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T.E.A.M.-CBT was developed by Dr David Burns, who is an Emeritus Adjunct Professor of Clinical Medicine at Stanford University School of Medicine. In the early days of his career, David Burns worked very closely with the late Aaron Beck, the founder of CBT, and also wrote the highly popular and influential self-help book, Feeling Good.
Burns’s decades-long research into the best clinical tools to treat depression and anxiety resulted in the development of T.E.A.M. CBT, an evidence-based structure to support therapists in providing rapidly effective treatments for mood problems, relationship issues, habits and addictions.
The framework is very inclusive, as it incorporates methods from many therapeutic schools. It is an approach which therefore emphasises “tools, not schools” of therapy. In brief, the structure of T.E.A.M.-CBT revolves around the following areas:
T - Testing. T.E.A.M. CBT involves regular mood surveys and feedback questionnaires to obtain the most accurate data possible to help clients.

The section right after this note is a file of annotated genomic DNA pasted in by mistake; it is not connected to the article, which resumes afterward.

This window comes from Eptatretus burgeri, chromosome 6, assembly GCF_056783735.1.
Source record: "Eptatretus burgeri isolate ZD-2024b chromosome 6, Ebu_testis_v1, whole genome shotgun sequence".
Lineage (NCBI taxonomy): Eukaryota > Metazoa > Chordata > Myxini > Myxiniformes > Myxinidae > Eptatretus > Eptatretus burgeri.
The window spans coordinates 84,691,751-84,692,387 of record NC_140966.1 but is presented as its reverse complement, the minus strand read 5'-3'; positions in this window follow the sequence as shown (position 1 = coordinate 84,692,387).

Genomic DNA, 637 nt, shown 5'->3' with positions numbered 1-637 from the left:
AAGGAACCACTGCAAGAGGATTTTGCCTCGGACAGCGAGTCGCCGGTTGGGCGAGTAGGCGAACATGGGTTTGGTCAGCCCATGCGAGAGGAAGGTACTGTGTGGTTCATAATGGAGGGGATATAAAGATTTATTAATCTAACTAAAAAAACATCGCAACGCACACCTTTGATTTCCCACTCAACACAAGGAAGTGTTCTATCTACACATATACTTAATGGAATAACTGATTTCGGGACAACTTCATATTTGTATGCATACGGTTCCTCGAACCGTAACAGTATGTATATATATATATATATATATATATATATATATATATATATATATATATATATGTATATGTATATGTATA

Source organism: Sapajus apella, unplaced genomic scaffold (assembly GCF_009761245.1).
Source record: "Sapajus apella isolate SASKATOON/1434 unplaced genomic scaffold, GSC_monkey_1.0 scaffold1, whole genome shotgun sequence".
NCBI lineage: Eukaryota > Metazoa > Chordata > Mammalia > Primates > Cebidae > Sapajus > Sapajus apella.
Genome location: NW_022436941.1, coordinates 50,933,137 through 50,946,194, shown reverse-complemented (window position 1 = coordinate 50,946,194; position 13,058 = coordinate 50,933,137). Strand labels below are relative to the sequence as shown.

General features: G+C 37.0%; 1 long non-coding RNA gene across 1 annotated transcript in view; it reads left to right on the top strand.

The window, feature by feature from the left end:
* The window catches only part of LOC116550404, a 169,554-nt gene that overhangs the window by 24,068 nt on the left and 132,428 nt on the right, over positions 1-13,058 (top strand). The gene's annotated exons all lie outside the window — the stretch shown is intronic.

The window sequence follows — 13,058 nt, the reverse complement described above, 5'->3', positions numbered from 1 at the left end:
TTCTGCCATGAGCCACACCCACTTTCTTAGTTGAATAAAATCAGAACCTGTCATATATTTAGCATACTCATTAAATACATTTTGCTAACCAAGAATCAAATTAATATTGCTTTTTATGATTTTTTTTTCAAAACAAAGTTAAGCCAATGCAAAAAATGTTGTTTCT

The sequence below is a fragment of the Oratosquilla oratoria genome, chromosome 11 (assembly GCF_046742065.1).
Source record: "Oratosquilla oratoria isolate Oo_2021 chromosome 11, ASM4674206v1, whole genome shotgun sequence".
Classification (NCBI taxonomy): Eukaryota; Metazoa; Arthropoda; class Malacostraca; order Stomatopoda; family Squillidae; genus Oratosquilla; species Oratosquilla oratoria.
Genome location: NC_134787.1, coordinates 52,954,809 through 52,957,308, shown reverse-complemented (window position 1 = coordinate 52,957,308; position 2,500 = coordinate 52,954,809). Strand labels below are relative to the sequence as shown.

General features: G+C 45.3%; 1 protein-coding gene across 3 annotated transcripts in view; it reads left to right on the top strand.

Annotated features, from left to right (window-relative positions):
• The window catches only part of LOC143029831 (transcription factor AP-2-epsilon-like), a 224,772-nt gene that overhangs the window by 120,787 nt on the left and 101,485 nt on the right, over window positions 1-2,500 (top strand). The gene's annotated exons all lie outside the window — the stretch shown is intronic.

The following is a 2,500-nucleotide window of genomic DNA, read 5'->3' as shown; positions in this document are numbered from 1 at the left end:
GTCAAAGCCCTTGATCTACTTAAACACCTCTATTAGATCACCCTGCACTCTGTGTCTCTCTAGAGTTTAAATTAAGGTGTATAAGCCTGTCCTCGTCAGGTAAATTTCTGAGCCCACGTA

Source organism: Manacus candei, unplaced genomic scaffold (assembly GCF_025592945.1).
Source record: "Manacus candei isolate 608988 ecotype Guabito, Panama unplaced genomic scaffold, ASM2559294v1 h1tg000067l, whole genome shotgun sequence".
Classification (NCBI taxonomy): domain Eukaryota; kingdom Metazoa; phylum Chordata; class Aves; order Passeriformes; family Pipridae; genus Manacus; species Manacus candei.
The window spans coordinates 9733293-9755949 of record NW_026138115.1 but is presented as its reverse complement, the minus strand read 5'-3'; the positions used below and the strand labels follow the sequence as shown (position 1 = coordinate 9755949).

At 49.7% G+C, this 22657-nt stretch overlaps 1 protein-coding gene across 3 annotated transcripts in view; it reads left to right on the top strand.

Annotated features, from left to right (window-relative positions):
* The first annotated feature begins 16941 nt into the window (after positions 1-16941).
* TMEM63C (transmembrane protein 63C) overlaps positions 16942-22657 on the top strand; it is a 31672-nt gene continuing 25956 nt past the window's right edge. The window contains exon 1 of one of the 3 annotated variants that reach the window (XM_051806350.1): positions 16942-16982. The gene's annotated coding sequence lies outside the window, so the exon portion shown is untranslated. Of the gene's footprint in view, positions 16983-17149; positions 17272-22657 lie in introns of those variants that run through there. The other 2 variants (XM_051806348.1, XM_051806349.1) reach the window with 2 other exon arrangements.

E - Empathy. Empathy has been shown to be a key factor in therapeutic outcomes. T.E.A.M. CBT offers therapists strategies to enhance and communicate empathy.
A - Agenda setting. A crucial element of T.E.A.M. CBT is its focus on client resistance to therapy, which is often a challenge to therapeutic success. T.E.A.M. CBT examines the causes of resistance and provides a clear path to try to overcome it.
M - Methods. T.E.A.M. CBT uses an extensive inventory of effective and rapid therapeutic interventions drawn from a variety of approaches, which can be incorporated into therapists’ existing practice.
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